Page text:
Table of Contents
Suzi Adams, Paul Blokker, Natalie J. Doyle & John W. M. Krummel: Editorial
John W. M. Krummel: Introduction to Miki Kiyoshi and his ‘Logic of the Imagination’
Miki Kiyoshi: Myth (translated by John W. M. Krummel)
Abstract: “Myth” comprises the first chapter of the book, The Logic of the Imagination, by Miki Kiyoshi. In this chapter Miki analyzes the significance of myth (shinwa) as possessing a certain reality despite being “fictions.” He begins by broadening the meaning of the imagination to argue for a logic of the imagination that involves expressive action or poiesis (production) in general, of which myth is one important product. The imagination gathers in myth material from the environing world lived by the social collectivity. Its formation of images (Bilder) expresses the pathos of a people vis-à-vis their environment, but myth also contains elements of logos in the form of intellectual representations and figures. And their combination becomes expressed externally by stimulating and guiding action. In this way Miki argues that myths contain both emotive and kinetic elements, which by moving people to action, are capable of making history. Thus rooted in the symbiosis between individual and social and between society and environment, myth possesses a “historical creativity.” And he also argues that myths can be present with a sense of reality at any epoch in history, even today, wherever and whenever their primeval power is felt to function, “drawing out” a new reality, a new world, out of the natural world.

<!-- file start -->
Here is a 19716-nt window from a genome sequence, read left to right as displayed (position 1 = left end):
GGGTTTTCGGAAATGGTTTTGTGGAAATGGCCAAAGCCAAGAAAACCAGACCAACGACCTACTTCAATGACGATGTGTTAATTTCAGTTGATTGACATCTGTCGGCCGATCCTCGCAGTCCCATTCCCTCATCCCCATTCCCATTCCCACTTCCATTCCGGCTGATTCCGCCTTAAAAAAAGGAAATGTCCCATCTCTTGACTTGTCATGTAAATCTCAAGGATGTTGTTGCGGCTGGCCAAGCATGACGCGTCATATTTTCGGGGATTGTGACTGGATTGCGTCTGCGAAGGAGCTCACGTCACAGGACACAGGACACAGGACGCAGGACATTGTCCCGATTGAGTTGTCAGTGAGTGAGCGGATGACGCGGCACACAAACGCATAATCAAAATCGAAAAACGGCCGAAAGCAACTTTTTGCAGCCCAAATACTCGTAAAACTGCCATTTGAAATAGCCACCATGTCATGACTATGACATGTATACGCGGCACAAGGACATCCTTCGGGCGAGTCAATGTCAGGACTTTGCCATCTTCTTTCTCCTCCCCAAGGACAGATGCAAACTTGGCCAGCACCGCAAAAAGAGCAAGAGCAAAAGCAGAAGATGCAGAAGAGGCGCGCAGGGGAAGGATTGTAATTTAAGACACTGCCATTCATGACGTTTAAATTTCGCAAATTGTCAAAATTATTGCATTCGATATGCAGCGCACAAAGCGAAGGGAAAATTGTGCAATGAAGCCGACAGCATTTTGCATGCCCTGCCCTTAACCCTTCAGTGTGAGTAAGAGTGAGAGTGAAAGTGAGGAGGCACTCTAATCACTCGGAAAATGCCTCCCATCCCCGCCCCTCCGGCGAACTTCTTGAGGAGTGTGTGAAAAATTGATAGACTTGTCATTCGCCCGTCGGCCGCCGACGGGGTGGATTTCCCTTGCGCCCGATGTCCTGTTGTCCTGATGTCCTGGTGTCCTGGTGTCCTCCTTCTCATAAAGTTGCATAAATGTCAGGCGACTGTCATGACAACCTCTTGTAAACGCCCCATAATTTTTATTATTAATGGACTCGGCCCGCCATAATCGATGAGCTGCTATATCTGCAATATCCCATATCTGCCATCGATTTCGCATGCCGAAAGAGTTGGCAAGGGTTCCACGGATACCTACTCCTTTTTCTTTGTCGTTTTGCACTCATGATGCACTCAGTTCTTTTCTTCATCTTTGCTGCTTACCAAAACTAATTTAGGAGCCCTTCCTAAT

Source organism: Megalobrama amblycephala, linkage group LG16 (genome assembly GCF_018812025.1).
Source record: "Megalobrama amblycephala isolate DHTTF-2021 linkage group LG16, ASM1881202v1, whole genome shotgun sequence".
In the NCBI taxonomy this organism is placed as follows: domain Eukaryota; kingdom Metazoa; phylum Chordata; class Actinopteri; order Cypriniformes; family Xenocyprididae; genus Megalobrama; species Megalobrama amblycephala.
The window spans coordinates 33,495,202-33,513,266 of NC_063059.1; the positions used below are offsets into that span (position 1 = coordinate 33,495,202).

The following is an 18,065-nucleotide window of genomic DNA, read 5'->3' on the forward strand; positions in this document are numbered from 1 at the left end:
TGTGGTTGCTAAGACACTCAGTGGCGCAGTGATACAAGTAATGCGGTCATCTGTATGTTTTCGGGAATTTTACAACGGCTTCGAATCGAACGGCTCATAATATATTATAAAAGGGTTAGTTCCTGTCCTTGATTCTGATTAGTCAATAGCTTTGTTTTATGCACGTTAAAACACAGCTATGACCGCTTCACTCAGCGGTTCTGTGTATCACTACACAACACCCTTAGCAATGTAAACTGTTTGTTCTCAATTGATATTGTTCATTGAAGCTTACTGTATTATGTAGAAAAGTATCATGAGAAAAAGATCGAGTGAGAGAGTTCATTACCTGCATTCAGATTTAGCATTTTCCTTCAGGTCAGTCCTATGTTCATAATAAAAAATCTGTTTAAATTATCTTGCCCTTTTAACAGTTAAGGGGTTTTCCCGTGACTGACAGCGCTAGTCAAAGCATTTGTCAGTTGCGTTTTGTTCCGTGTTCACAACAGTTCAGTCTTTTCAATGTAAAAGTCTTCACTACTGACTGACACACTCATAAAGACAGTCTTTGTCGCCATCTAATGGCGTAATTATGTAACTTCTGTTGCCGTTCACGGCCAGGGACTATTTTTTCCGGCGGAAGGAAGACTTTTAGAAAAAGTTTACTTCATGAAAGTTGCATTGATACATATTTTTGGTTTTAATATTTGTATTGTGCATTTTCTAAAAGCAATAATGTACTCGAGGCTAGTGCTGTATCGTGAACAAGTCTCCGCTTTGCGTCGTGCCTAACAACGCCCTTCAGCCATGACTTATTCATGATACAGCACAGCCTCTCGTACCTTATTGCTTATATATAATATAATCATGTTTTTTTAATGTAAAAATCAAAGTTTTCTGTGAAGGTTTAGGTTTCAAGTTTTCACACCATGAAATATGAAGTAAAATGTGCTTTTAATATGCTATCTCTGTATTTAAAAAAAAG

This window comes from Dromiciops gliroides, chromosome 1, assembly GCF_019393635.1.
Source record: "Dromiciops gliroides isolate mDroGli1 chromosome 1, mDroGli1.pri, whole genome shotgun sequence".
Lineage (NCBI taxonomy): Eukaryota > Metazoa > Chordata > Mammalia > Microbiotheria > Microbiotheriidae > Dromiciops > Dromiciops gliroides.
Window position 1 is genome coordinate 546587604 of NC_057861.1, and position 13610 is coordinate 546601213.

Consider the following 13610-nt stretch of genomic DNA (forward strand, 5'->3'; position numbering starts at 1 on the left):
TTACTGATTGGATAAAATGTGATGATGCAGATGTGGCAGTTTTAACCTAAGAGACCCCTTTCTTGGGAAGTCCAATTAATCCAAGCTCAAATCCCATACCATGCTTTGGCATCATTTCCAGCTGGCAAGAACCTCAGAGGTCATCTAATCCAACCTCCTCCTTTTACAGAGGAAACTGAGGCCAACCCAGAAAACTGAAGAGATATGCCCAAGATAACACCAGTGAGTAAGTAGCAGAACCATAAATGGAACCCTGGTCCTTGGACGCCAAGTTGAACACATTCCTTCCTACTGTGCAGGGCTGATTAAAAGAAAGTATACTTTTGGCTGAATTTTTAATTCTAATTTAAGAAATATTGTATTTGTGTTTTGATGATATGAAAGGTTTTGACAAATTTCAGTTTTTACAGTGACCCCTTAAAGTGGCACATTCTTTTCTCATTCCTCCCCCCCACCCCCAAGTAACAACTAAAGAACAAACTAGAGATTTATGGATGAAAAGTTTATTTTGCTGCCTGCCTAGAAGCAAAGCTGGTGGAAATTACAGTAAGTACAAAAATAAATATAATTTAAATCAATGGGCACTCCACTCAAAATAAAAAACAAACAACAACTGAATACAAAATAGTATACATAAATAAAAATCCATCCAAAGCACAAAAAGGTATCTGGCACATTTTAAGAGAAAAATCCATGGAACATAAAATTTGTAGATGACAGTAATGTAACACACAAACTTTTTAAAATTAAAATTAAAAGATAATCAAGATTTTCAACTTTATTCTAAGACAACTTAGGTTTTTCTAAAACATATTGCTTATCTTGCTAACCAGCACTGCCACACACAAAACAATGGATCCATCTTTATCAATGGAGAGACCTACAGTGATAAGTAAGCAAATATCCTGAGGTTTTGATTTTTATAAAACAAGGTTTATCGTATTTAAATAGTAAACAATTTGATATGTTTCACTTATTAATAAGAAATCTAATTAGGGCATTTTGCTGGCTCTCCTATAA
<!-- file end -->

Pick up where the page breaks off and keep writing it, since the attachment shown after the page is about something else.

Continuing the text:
Abstract: Jacques Lacan’s theorization of the imaginary has been regarded generally as an organic part of the crucial development of psychoanalytic theory in its post-Freudian stage. This article situates the Lacanian imaginary in the context of contemporary discussions of ‘theory after poststructuralism’, arguing that it moves radically beyond the poststructuralist terrains of deconstruction and discourse-analysis, and is able to offer new insights on various studies. Especially, it can help (re)examine some aporias in the field of Sinology. This article devotes its main body to demonstrating that the Lacanian account of the imaginary is powerful in exploring the assumptions and expectations of modern Sinophone intellectual discourse. Deconstructive discourse-analysis alone is insufficient for understanding the underlying forces that have been fundamentally shaping the contours of modern Chinese intellectuality, and attention needs to be paid to the psychological dimension of Chinese thought. With the aim of tracing and interrogating these underlying forces, this article seeks to show how the fervor for discussing the ‘problem of China’ reveals a hidden psychical mechanism.
Craig Browne: Critiques of Identity and the Permutations of the Capitalist Imaginary